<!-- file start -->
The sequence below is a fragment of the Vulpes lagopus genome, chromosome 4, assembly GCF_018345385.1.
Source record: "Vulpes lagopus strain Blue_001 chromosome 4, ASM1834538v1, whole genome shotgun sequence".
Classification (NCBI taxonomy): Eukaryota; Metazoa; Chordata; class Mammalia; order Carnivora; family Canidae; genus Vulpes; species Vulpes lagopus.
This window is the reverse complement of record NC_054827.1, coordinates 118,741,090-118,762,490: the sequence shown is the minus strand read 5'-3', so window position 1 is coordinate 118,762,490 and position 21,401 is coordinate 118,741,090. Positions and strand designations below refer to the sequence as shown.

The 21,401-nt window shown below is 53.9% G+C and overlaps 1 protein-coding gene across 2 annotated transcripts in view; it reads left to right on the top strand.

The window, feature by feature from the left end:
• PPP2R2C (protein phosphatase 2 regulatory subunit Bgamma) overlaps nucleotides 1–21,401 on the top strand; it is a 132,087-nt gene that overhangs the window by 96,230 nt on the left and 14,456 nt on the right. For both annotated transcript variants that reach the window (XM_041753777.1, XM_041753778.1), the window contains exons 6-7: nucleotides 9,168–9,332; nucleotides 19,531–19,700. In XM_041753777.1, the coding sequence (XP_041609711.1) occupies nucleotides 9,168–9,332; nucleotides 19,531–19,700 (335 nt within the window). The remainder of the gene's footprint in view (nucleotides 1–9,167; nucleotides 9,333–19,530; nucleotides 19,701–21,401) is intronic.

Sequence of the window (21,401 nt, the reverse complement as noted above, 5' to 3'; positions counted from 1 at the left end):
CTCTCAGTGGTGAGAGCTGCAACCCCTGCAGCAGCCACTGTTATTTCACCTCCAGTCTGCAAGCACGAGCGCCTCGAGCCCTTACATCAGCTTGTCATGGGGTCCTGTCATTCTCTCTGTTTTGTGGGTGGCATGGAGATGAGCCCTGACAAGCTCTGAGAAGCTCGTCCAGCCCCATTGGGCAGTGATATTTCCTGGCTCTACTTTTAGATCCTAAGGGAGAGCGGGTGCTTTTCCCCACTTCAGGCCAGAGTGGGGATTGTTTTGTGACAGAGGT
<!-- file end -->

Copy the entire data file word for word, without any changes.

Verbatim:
The sequence below is a fragment of the Vulpes lagopus genome, chromosome 4, assembly GCF_018345385.1.
Source record: "Vulpes lagopus strain Blue_001 chromosome 4, ASM1834538v1, whole genome shotgun sequence".
Classification (NCBI taxonomy): Eukaryota; Metazoa; Chordata; class Mammalia; order Carnivora; family Canidae; genus Vulpes; species Vulpes lagopus.
This window is the reverse complement of record NC_054827.1, coordinates 118,741,090-118,762,490: the sequence shown is the minus strand read 5'-3', so window position 1 is coordinate 118,762,490 and position 21,401 is coordinate 118,741,090. Positions and strand designations below refer to the sequence as shown.

The 21,401-nt window shown below is 53.9% G+C and overlaps 1 protein-coding gene across 2 annotated transcripts in view; it reads left to right on the top strand.

The window, feature by feature from the left end:
• PPP2R2C (protein phosphatase 2 regulatory subunit Bgamma) overlaps nucleotides 1–21,401 on the top strand; it is a 132,087-nt gene that overhangs the window by 96,230 nt on the left and 14,456 nt on the right. For both annotated transcript variants that reach the window (XM_041753777.1, XM_041753778.1), the window contains exons 6-7: nucleotides 9,168–9,332; nucleotides 19,531–19,700. In XM_041753777.1, the coding sequence (XP_041609711.1) occupies nucleotides 9,168–9,332; nucleotides 19,531–19,700 (335 nt within the window). The remainder of the gene's footprint in view (nucleotides 1–9,167; nucleotides 9,333–19,530; nucleotides 19,701–21,401) is intronic.

Sequence of the window (21,401 nt, the reverse complement as noted above, 5' to 3'; positions counted from 1 at the left end):
CTCTCAGTGGTGAGAGCTGCAACCCCTGCAGCAGCCACTGTTATTTCACCTCCAGTCTGCAAGCACGAGCGCCTCGAGCCCTTACATCAGCTTGTCATGGGGTCCTGTCATTCTCTCTGTTTTGTGGGTGGCATGGAGATGAGCCCTGACAAGCTCTGAGAAGCTCGTCCAGCCCCATTGGGCAGTGATATTTCCTGGCTCTACTTTTAGATCCTAAGGGAGAGCGGGTGCTTTTCCCCACTTCAGGCCAGAGTGGGGATTGTTTTGTGACAGAGGT